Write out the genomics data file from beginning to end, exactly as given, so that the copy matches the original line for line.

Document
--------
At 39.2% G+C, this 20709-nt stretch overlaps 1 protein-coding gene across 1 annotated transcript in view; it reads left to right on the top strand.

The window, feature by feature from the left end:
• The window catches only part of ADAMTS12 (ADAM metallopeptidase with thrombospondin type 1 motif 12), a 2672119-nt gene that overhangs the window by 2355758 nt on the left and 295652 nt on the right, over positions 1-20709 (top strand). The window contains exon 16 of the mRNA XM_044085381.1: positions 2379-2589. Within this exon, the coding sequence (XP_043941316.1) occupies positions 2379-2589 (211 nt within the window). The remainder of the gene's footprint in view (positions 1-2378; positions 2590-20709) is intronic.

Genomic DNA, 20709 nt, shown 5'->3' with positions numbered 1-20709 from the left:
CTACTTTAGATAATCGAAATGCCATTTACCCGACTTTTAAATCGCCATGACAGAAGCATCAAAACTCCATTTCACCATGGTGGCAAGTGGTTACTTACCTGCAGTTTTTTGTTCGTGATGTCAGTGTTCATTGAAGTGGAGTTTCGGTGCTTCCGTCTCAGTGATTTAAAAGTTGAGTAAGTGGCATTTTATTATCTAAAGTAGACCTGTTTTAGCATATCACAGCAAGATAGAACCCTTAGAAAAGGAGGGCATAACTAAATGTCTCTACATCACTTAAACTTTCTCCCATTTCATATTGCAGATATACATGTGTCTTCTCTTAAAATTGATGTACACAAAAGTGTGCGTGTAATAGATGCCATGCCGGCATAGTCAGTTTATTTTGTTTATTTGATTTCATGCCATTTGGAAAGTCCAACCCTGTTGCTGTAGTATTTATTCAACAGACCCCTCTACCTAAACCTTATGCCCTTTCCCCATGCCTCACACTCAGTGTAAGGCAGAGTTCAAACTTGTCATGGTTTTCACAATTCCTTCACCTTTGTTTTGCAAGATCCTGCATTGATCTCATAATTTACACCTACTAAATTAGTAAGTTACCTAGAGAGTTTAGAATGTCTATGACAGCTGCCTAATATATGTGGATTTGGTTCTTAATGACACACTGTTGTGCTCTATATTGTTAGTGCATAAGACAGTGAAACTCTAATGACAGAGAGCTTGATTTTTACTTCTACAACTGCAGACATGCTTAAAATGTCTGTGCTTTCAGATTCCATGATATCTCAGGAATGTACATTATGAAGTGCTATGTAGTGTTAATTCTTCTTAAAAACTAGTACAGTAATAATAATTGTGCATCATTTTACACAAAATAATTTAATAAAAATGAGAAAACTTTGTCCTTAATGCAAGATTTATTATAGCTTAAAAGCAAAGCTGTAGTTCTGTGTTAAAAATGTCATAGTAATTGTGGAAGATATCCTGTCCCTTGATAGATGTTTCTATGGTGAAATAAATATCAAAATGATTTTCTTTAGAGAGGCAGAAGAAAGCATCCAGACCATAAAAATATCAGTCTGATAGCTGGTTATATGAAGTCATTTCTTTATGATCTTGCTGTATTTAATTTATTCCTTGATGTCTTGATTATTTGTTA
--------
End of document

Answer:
At 39.2% G+C, this 20709-nt stretch overlaps 1 protein-coding gene across 1 annotated transcript in view; it reads left to right on the top strand.

The window, feature by feature from the left end:
• The window catches only part of ADAMTS12 (ADAM metallopeptidase with thrombospondin type 1 motif 12), a 2672119-nt gene that overhangs the window by 2355758 nt on the left and 295652 nt on the right, over positions 1-20709 (top strand). The window contains exon 16 of the mRNA XM_044085381.1: positions 2379-2589. Within this exon, the coding sequence (XP_043941316.1) occupies positions 2379-2589 (211 nt within the window). The remainder of the gene's footprint in view (positions 1-2378; positions 2590-20709) is intronic.

Genomic DNA, 20709 nt, shown 5'->3' with positions numbered 1-20709 from the left:
CTACTTTAGATAATCGAAATGCCATTTACCCGACTTTTAAATCGCCATGACAGAAGCATCAAAACTCCATTTCACCATGGTGGCAAGTGGTTACTTACCTGCAGTTTTTTGTTCGTGATGTCAGTGTTCATTGAAGTGGAGTTTCGGTGCTTCCGTCTCAGTGATTTAAAAGTTGAGTAAGTGGCATTTTATTATCTAAAGTAGACCTGTTTTAGCATATCACAGCAAGATAGAACCCTTAGAAAAGGAGGGCATAACTAAATGTCTCTACATCACTTAAACTTTCTCCCATTTCATATTGCAGATATACATGTGTCTTCTCTTAAAATTGATGTACACAAAAGTGTGCGTGTAATAGATGCCATGCCGGCATAGTCAGTTTATTTTGTTTATTTGATTTCATGCCATTTGGAAAGTCCAACCCTGTTGCTGTAGTATTTATTCAACAGACCCCTCTACCTAAACCTTATGCCCTTTCCCCATGCCTCACACTCAGTGTAAGGCAGAGTTCAAACTTGTCATGGTTTTCACAATTCCTTCACCTTTGTTTTGCAAGATCCTGCATTGATCTCATAATTTACACCTACTAAATTAGTAAGTTACCTAGAGAGTTTAGAATGTCTATGACAGCTGCCTAATATATGTGGATTTGGTTCTTAATGACACACTGTTGTGCTCTATATTGTTAGTGCATAAGACAGTGAAACTCTAATGACAGAGAGCTTGATTTTTACTTCTACAACTGCAGACATGCTTAAAATGTCTGTGCTTTCAGATTCCATGATATCTCAGGAATGTACATTATGAAGTGCTATGTAGTGTTAATTCTTCTTAAAAACTAGTACAGTAATAATAATTGTGCATCATTTTACACAAAATAATTTAATAAAAATGAGAAAACTTTGTCCTTAATGCAAGATTTATTATAGCTTAAAAGCAAAGCTGTAGTTCTGTGTTAAAAATGTCATAGTAATTGTGGAAGATATCCTGTCCCTTGATAGATGTTTCTATGGTGAAATAAATATCAAAATGATTTTCTTTAGAGAGGCAGAAGAAAGCATCCAGACCATAAAAATATCAGTCTGATAGCTGGTTATATGAAGTCATTTCTTTATGATCTTGCTGTATTTAATTTATTCCTTGATGTCTTGATTATTTGTTA